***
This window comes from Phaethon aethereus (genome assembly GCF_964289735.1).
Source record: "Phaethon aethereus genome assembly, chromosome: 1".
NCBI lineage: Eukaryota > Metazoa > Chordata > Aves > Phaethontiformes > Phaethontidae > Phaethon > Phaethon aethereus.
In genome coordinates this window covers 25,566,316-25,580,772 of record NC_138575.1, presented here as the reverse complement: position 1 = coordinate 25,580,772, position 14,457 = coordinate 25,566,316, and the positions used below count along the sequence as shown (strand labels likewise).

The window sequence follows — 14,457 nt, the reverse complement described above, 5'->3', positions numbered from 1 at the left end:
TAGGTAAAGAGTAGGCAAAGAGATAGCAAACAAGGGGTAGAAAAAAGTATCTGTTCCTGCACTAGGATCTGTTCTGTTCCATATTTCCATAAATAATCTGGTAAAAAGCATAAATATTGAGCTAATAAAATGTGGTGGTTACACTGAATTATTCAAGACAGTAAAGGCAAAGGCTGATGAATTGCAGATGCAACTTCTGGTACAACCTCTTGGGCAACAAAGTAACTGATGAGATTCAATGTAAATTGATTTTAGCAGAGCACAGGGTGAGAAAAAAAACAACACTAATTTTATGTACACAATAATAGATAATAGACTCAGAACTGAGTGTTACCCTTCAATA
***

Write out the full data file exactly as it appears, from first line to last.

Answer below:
This window comes from Phaethon aethereus (genome assembly GCF_964289735.1).
Source record: "Phaethon aethereus genome assembly, chromosome: 1".
NCBI lineage: Eukaryota > Metazoa > Chordata > Aves > Phaethontiformes > Phaethontidae > Phaethon > Phaethon aethereus.
In genome coordinates this window covers 25,566,316-25,580,772 of record NC_138575.1, presented here as the reverse complement: position 1 = coordinate 25,580,772, position 14,457 = coordinate 25,566,316, and the positions used below count along the sequence as shown (strand labels likewise).

The window sequence follows — 14,457 nt, the reverse complement described above, 5'->3', positions numbered from 1 at the left end:
TAGGTAAAGAGTAGGCAAAGAGATAGCAAACAAGGGGTAGAAAAAAGTATCTGTTCCTGCACTAGGATCTGTTCTGTTCCATATTTCCATAAATAATCTGGTAAAAAGCATAAATATTGAGCTAATAAAATGTGGTGGTTACACTGAATTATTCAAGACAGTAAAGGCAAAGGCTGATGAATTGCAGATGCAACTTCTGGTACAACCTCTTGGGCAACAAAGTAACTGATGAGATTCAATGTAAATTGATTTTAGCAGAGCACAGGGTGAGAAAAAAAACAACACTAATTTTATGTACACAATAATAGATAATAGACTCAGAACTGAGTGTTACCCTTCAATA